Gil Brandt's NFL Draft Analysis By Position: Wide Receivers

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Speed is important at this position, but the ability to run routes (Steve Largent), have a burst (Jerry Rice) and catch in a crowd also are important.

Wide receiver is a position in which players selected after the first round have a chance to play and excel at a high level -- Deion Branch (NE, Super Bowl XXXIX MVP), second round; Anquan Boldin (ARI), second round; Chad Johnson (CIN), second round; Jimmy Smith (JAC), second round; Laveranues Coles (NYJ), third round; Hines Ward (PIT) third round; Terrell Owens (PHI), third round; Darrell Jackson (SEA), third round; Joe Horn (NO), fifth round; Donald Driver (GB), seventh round; Rod Smith (DEN), undrafted free agent -- just to name a handful.

Over the past 10 years, 42 wide receivers have been selected in the first round (including a record seven in 2004). Most likely, we will see five taken this year and seven in the top 40 picks. Over the past 10 years, 81 were taken in Rounds 2 and 3.

If you are a fantasy football fanatic, you will love to have someone from this draft class as your wide receiver. In 2004, four of the seven wide receivers drafted in Round 1 caught 48 or more passes and scored a combined 32 touchdowns. I think the 2005 group will put up some big numbers.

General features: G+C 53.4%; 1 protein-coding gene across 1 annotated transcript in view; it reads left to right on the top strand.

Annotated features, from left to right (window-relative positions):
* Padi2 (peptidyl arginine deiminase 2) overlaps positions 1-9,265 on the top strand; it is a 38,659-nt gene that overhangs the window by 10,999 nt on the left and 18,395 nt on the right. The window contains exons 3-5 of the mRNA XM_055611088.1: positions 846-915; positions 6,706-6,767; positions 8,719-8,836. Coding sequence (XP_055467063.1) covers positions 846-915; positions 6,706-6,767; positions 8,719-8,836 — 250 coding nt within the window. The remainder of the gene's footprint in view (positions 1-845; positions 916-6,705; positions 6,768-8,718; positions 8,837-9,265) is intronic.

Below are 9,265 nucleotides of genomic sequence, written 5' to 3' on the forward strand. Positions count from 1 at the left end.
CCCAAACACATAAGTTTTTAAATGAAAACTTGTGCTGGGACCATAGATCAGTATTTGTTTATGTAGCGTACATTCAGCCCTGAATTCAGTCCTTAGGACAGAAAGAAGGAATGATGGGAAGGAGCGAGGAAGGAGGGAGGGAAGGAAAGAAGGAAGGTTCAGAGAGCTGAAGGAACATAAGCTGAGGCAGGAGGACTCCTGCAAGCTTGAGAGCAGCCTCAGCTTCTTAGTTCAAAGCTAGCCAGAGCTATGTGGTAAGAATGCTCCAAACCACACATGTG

Since 1998, 309 wide receiver have been invited to the combine. The next highest position over this period of time is cornerbacks (207).

Over the past three drafts, wide receivers drafted in Rounds 1-4 have measured up this way:

The shortest: 5-81/2

The tallest: 6-41/2

The lightest: 169

The heaviest: 247

The slowest: 4.68

The fastest: 4.26

Here are my rankings for wide receivers (The first seven all have a chance to be very good, and there is not a lot of difference among them ability-wise. The Nos. 8-17 players are just a notch behind the first group.):

1. Braylon Edwards, Michigan (6-2 7/8, 211)